It has come to our attention through leading diplomatic sources — People Magazine, The National Enquirer and The New York Post — that Her Royal Highness, Kate the Duchess of God-Knows-Where, has given birth to a child and named it Charlotte, Elizabeth, Diana without our permission.

We Americans would have undoubtedly chosen Jolene, Mary Lou or Tammy Fay. Thus, we consider the names that you have picked to be nuclear options and reflective of the growing proliferation in your country of names that are too British-sounding, to say the least.

This is unacceptable to us and may fundamentally undermine diplomatic relations between our two great nations. (Well we’re great. You however, are not, despite the fact that you still use the word “Great” in your country’s name.)

We are therefore writing to remind you that as you are a signatory of the North Atlantic Treaty Alliance — the entente that established NATO just in case you didn’t know — you will have to obtain agreement from the US Government before this baby’s name becomes official.

And although you may be tempted to deal with our lame duck and chicken-livered President, Barack Obama, on this matter, please be advised that Congress alone has the power to approve royal baby names! Which means dear Madam, you are going to have to negotiate with us!

So given our declared opposition to your chosen names, we would urge you to submit alternatives for our consideration. If Jolene, Mary Lou or Tammy Fay do not pass royal muster, we are prepared, in the interests of diplomacy, to consider Billie Jo, Peggy Sue, or Trixie Bell. At a push, we might even be persuaded to approve Chardonnay.

We hope this clarifies our position with regard to the royal baby name and we look forward to hearing from you forthwith.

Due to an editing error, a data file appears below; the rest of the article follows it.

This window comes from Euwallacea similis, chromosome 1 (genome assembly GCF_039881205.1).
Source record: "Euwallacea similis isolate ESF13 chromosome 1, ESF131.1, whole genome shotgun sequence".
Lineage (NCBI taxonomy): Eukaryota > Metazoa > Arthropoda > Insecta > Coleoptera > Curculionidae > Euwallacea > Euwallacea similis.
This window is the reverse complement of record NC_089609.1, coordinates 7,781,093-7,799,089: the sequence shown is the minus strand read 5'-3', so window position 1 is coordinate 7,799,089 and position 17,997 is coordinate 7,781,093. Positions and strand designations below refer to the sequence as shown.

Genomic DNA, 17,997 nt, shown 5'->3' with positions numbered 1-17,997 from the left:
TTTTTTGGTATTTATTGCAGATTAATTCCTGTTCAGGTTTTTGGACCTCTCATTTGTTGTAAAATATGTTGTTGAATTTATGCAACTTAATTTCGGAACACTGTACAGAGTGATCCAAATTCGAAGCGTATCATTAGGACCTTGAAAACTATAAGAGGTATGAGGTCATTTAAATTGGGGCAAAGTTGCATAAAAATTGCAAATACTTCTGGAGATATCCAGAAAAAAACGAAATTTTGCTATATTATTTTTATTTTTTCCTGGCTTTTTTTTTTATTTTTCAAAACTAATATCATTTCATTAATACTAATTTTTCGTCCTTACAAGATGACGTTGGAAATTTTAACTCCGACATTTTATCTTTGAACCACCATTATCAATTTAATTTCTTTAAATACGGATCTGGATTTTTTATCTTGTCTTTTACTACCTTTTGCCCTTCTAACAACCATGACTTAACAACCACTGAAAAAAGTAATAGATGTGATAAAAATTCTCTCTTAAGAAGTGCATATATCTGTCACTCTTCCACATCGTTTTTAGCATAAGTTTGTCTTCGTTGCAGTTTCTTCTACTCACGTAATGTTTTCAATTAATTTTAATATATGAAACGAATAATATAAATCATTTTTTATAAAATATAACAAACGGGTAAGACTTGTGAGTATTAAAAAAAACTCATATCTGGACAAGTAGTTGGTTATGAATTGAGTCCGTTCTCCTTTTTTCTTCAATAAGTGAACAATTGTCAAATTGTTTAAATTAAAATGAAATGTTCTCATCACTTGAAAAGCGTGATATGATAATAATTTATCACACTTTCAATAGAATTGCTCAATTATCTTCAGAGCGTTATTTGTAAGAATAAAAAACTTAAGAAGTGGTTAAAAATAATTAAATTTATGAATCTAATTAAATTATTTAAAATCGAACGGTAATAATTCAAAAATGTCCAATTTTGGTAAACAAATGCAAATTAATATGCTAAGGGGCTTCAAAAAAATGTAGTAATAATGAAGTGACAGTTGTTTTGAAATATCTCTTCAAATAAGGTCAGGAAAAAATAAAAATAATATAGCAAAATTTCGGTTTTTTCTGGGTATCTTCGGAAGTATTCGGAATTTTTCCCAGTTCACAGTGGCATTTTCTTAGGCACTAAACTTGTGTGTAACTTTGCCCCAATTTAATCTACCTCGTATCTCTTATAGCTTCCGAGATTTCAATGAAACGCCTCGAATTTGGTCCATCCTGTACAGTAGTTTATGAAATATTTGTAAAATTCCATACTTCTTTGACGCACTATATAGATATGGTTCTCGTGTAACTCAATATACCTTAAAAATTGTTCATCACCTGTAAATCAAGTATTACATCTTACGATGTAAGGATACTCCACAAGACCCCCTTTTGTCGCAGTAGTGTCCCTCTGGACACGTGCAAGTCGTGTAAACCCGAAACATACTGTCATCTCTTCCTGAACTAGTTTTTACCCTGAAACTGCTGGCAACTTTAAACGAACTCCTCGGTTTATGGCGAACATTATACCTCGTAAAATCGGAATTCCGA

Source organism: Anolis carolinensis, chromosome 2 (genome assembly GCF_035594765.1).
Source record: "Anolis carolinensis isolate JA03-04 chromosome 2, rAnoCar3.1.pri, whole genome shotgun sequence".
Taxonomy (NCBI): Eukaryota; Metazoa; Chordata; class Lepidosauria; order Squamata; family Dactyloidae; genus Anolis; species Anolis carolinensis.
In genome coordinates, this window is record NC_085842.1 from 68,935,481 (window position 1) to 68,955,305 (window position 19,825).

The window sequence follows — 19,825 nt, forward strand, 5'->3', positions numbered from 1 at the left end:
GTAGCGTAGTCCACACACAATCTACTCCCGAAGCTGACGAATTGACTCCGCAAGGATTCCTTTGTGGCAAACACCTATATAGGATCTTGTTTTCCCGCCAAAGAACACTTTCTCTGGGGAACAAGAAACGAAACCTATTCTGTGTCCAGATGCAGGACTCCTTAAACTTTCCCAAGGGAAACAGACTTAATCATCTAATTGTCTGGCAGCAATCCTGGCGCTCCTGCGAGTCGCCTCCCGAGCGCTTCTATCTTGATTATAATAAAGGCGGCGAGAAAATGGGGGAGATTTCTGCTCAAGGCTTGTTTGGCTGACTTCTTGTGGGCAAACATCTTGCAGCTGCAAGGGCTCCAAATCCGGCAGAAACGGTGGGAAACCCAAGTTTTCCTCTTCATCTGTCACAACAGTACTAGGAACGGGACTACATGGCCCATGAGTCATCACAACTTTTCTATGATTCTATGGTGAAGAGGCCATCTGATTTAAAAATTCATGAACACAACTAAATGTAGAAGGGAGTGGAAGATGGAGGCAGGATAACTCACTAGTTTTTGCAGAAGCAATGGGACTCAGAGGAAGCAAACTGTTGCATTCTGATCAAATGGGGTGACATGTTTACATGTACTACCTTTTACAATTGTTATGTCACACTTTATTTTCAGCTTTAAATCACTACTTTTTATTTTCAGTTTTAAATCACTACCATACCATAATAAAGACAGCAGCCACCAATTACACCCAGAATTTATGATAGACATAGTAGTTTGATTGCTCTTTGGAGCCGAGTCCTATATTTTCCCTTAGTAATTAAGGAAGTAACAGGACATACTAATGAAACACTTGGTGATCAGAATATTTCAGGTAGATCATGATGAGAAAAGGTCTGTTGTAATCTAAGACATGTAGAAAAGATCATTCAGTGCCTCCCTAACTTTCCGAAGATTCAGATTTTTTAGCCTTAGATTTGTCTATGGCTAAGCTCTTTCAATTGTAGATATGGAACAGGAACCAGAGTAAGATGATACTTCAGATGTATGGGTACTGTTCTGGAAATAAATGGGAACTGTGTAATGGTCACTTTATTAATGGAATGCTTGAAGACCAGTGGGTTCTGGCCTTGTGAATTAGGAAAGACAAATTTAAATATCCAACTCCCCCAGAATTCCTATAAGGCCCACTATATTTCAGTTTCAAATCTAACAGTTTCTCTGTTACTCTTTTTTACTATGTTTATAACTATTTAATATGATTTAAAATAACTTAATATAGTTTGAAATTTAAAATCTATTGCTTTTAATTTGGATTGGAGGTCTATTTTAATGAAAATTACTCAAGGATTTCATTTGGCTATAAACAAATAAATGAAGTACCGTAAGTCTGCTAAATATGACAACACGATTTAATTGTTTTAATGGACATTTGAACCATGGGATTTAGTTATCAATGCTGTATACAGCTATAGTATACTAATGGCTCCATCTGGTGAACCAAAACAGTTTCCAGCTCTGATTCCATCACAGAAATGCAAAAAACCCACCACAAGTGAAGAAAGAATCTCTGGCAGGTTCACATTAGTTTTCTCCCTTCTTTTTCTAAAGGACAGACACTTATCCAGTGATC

As news of the letter to the Queen reverberated around Washington D.C., and outrage about it increased, 46 of the 47 Republican Senators who signed it ran for cover, leaving Tom Cotton holding the bag — or as Brits like to say, holding the baby.

Cotton, in a desperate attempt to avoid an international incident, said: “OK, OK, Chardonnay might be a name too far. Trixie Bell it is then! I will introduce a bill to that effect tomorrow and I expect it to be passed quickly by my colleagues in the House and the Senate.”

In a statement released by Buckingham Palace, the Queen also made her views known on the letter from the 47. She said: I would like to thank the 47 Republican Senators for sharing their thoughts with me on this matter. And I would particularly like to thank their ancestors for the American Declaration of Independence.”

— This feed and its contents are the property of The Huffington Post, and use is subject to our terms. It may be used for personal consumption, but may not be distributed on a website.

Comedy – The Huffington Post
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Tina Knowles Lawson Pens Mother’s Day Letter to Beyonce, Solange Knowles


Lawson titled her letter, “You Have Been Such a Blessing to Me.”

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Style

An Open Letter to the President of France

Dear President Francois Hollande,

I want to start by thanking you for caring enough about women’s well-being to make changes in France’s policies. Banishing pro-anorexia websites and not allowing dangerously thin models to walk your nation’s runways could help minimize the epidemic of body-hate and responsive self-harm that runs so rampant. I’m also grateful for the conversations your campaign to stop anorexia has spurred, and feel compelled to offer my own thoughts.

I realize I’m one voice amid countless, and it’s likely this won’t even reach you. For this reason, I’m sharing this letter publicly, with hopes its message might make a positive difference — if not for a country or industry, then for someone.

These issues are dear to my heart. I modeled for years, and nearly died of anorexia while working in Paris. I’ve since fully recovered, and spent over eight years as a nutritionist, offering dietary therapy for people struggling with eating disorders and related issues. Now, as an experienced health writer, radio host and public speaker, I routinely interview experts in psychology and medicine, as well as women who’ve overcome severe self and body shame. As someone who can speak from multiple sides of the body-shaming epidemic, I thought my insight might prove helpful.

On BMI as the Determining Factor